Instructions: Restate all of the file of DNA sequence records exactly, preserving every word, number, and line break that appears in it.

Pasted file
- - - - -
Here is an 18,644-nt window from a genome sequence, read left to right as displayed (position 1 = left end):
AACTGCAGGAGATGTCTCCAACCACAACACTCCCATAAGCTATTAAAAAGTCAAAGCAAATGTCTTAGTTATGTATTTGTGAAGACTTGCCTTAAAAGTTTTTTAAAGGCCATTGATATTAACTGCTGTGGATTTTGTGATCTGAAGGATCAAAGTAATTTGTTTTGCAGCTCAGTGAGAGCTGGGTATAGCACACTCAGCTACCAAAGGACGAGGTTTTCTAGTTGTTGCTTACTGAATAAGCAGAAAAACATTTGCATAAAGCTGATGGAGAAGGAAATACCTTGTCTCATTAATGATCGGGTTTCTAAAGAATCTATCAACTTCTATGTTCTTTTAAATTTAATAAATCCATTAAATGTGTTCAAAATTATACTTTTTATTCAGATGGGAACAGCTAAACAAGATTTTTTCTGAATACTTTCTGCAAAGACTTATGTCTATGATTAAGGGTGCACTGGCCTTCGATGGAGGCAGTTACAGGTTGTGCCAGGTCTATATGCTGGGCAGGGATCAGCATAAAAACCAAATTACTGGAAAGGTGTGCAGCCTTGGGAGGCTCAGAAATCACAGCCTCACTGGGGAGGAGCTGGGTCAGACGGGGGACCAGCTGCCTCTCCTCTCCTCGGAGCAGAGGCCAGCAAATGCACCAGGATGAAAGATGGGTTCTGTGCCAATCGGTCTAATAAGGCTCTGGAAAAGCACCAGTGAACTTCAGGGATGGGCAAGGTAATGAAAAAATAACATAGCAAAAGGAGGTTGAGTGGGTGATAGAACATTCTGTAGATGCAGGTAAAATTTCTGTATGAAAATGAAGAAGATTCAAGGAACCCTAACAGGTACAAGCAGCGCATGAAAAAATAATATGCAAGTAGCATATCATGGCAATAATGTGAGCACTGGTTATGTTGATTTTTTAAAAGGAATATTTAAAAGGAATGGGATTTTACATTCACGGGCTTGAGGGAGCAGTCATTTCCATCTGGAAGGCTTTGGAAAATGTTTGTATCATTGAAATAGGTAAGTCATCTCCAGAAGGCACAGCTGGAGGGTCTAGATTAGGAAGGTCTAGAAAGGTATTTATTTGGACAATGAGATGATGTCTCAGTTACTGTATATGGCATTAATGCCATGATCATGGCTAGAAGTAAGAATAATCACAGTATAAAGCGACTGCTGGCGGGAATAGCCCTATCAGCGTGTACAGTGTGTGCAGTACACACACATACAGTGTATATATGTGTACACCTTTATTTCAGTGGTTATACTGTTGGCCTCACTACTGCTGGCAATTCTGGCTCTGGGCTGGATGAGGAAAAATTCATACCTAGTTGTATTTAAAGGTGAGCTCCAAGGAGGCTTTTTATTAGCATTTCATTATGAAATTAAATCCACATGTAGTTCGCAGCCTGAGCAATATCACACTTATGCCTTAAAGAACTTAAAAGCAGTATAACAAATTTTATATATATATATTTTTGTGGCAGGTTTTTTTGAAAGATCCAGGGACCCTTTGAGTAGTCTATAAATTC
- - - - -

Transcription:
Here is an 18,644-nt window from a genome sequence, read left to right as displayed (position 1 = left end):
AACTGCAGGAGATGTCTCCAACCACAACACTCCCATAAGCTATTAAAAAGTCAAAGCAAATGTCTTAGTTATGTATTTGTGAAGACTTGCCTTAAAAGTTTTTTAAAGGCCATTGATATTAACTGCTGTGGATTTTGTGATCTGAAGGATCAAAGTAATTTGTTTTGCAGCTCAGTGAGAGCTGGGTATAGCACACTCAGCTACCAAAGGACGAGGTTTTCTAGTTGTTGCTTACTGAATAAGCAGAAAAACATTTGCATAAAGCTGATGGAGAAGGAAATACCTTGTCTCATTAATGATCGGGTTTCTAAAGAATCTATCAACTTCTATGTTCTTTTAAATTTAATAAATCCATTAAATGTGTTCAAAATTATACTTTTTATTCAGATGGGAACAGCTAAACAAGATTTTTTCTGAATACTTTCTGCAAAGACTTATGTCTATGATTAAGGGTGCACTGGCCTTCGATGGAGGCAGTTACAGGTTGTGCCAGGTCTATATGCTGGGCAGGGATCAGCATAAAAACCAAATTACTGGAAAGGTGTGCAGCCTTGGGAGGCTCAGAAATCACAGCCTCACTGGGGAGGAGCTGGGTCAGACGGGGGACCAGCTGCCTCTCCTCTCCTCGGAGCAGAGGCCAGCAAATGCACCAGGATGAAAGATGGGTTCTGTGCCAATCGGTCTAATAAGGCTCTGGAAAAGCACCAGTGAACTTCAGGGATGGGCAAGGTAATGAAAAAATAACATAGCAAAAGGAGGTTGAGTGGGTGATAGAACATTCTGTAGATGCAGGTAAAATTTCTGTATGAAAATGAAGAAGATTCAAGGAACCCTAACAGGTACAAGCAGCGCATGAAAAAATAATATGCAAGTAGCATATCATGGCAATAATGTGAGCACTGGTTATGTTGATTTTTTAAAAGGAATATTTAAAAGGAATGGGATTTTACATTCACGGGCTTGAGGGAGCAGTCATTTCCATCTGGAAGGCTTTGGAAAATGTTTGTATCATTGAAATAGGTAAGTCATCTCCAGAAGGCACAGCTGGAGGGTCTAGATTAGGAAGGTCTAGAAAGGTATTTATTTGGACAATGAGATGATGTCTCAGTTACTGTATATGGCATTAATGCCATGATCATGGCTAGAAGTAAGAATAATCACAGTATAAAGCGACTGCTGGCGGGAATAGCCCTATCAGCGTGTACAGTGTGTGCAGTACACACACATACAGTGTATATATGTGTACACCTTTATTTCAGTGGTTATACTGTTGGCCTCACTACTGCTGGCAATTCTGGCTCTGGGCTGGATGAGGAAAAATTCATACCTAGTTGTATTTAAAGGTGAGCTCCAAGGAGGCTTTTTATTAGCATTTCATTATGAAATTAAATCCACATGTAGTTCGCAGCCTGAGCAATATCACACTTATGCCTTAAAGAACTTAAAAGCAGTATAACAAATTTTATATATATATATTTTTGTGGCAGGTTTTTTTGAAAGATCCAGGGACCCTTTGAGTAGTCTATAAATTC